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  1. Gregory Schopen (forthcoming). Doing Business for the Lord: Lending on Interest and Written Loan Contracts in the Mūlasarvāstivāda-Vinaya. Journal of the American Oriental Society.
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  2. Gregory Schopen (forthcoming). The Buddhist" Monastery" and the Indian Garden: Aesthetics, Assimilations, and the Siting of Monastic Establishments. Journal of the American Oriental Society.
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  3. Gregory Schopen (2010). On Incompetent Monks and Able Urbane Nuns in a Buddhist Monastic Code. Journal of Indian Philosophy 38 (2):107-131.
    Most modern scholars seem to assume that Buddhist monks in early India had a good knowledge of Buddhist doctrine and at least of basic Buddhist texts. But the compilers of the vinayas or monastic codes seem not to have shared this assumption. The examples presented here are drawn primarily from one vinaya , and show that the compilers put in place a whole series of rules to deal with situations in which monks were startlingly ignorant of both doctrine and text. (...)
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  4. Gregory Schopen (2010). On Some Who Are Not Allowed to Become Buddhist Monks or Nuns: An Old List of Types of Slaves or Unfree Laborers. Journal of the American Oriental Society 130 (2):225.
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  5. Gregory Schopen (2008). Separate but Equal: Property Rights and the Legal Independence of Buddhist Nuns and Monks in Early North India. Journal of the American Oriental Society 128 (4):625-640.
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  6. Gregory Schopen (2007). The Learned Monk as a Comic Figure: On Reading a Buddhist Vinaya as Indian Literature. [REVIEW] Journal of Indian Philosophy 35 (3):201-226.
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  7. Gregory Schopen (2002). Counting the Buddha and the Local Spirits In: A Monastic Ritual of Inclusion for the Rain Retreat. [REVIEW] Journal of Indian Philosophy 30 (4):359-388.
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  8. Gregory Schopen (1999). The Bones of a Buddha and the Business of a Monk: Conservative Monastic Values in an Early Mahāyāna Polemical Tract. [REVIEW] Journal of Indian Philosophy 27 (4):279-324.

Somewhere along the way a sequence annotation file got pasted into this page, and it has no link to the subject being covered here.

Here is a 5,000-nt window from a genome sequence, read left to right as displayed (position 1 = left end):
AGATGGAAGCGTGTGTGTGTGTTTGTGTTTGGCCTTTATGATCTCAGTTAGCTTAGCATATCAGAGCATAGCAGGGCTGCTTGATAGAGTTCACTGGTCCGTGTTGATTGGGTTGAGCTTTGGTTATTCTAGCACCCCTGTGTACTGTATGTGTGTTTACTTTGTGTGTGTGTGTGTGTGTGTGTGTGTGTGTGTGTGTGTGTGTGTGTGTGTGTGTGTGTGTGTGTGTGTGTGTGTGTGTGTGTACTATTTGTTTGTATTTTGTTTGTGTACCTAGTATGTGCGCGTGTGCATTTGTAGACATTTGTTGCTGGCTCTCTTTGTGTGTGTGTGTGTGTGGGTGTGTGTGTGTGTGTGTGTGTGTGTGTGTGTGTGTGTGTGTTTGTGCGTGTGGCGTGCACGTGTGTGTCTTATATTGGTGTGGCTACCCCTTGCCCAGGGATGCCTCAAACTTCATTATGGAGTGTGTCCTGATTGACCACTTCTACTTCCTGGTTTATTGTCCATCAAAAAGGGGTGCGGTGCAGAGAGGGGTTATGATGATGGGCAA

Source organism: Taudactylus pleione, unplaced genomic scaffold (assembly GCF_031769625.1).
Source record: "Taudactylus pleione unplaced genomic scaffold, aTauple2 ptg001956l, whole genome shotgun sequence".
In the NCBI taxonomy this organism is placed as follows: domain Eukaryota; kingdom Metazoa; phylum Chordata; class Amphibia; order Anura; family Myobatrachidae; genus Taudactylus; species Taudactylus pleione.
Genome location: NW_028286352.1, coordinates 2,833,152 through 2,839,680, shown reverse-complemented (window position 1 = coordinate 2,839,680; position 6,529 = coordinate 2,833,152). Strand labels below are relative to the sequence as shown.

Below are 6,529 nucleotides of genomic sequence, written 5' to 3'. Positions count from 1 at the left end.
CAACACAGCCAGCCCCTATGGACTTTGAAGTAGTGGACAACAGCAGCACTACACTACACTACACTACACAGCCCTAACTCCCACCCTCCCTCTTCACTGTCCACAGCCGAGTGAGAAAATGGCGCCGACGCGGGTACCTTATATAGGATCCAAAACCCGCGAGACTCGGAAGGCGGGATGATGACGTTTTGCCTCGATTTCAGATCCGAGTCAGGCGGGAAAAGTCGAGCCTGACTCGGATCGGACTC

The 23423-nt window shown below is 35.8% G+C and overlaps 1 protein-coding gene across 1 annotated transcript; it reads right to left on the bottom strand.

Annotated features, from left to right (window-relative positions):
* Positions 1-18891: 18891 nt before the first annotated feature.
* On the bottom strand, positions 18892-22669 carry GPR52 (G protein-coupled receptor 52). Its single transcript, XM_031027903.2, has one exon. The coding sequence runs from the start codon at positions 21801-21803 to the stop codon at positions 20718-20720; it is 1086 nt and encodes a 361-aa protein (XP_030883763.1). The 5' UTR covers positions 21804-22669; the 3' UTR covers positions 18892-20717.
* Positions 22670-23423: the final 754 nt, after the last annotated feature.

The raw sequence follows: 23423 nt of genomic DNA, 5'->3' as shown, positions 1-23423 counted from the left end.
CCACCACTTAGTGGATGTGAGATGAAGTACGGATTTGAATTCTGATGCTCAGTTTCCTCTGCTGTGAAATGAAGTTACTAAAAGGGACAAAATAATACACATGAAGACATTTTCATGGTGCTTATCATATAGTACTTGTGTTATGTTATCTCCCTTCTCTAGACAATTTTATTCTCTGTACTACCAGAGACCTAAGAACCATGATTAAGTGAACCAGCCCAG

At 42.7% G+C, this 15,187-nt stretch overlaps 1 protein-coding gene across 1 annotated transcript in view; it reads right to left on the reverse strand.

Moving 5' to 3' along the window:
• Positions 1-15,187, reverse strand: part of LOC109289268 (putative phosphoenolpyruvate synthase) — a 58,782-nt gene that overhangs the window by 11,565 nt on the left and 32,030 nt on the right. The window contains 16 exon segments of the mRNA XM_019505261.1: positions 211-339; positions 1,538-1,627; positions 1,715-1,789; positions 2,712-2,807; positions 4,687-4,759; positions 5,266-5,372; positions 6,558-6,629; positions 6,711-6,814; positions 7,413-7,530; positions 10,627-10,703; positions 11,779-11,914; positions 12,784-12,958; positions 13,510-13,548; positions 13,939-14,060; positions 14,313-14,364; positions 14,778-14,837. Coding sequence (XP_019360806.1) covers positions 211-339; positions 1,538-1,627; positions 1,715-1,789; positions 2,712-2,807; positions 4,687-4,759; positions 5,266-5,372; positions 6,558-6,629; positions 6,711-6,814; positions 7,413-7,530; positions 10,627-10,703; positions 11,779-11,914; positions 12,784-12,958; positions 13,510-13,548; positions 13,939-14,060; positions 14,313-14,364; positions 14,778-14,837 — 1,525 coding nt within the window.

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  9. Gregory Schopen (1996). The Suppression of Nuns and the Ritual Murder of Their Special Dead in Two Buddhist Monastic Texts. Journal of Indian Philosophy 24 (6):563-592.
  10. Gregory Schopen (1994). Ritual Rights and Bones of Contention: More on Monastic Funerals and Relics in Themūlasarvāstivāda-Vinaya. [REVIEW] Journal of Indian Philosophy 22 (1):31-80.
  11. Gregory Schopen (1992). On Avoiding Ghosts and Social Censure: Monastic Funerals in the Mūlasarvāstivāda-Vinaya. [REVIEW] Journal of Indian Philosophy 20 (1):1-39.
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  12. Gregory Schopen (1990). The Buddha as an Owner of Property and Permanent Resident in Medieval Indian Monasteries. Journal of Indian Philosophy 18 (3):181-217.
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  13. Gregory Schopen (1988). On the Buddha and His Bones: The Conception of a Relic in the Inscriptions From Nagarjunikonda. Journal of the American Oriental Society 108 (4):527-537.
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  14. Gregory Schopen (1978). The Five Leaves of the Buddhabalādhānaprāti-Hāryavikurvānanirdeśa-Sūtra Found at Gilgit. Journal of Indian Philosophy 5 (4):319-336.
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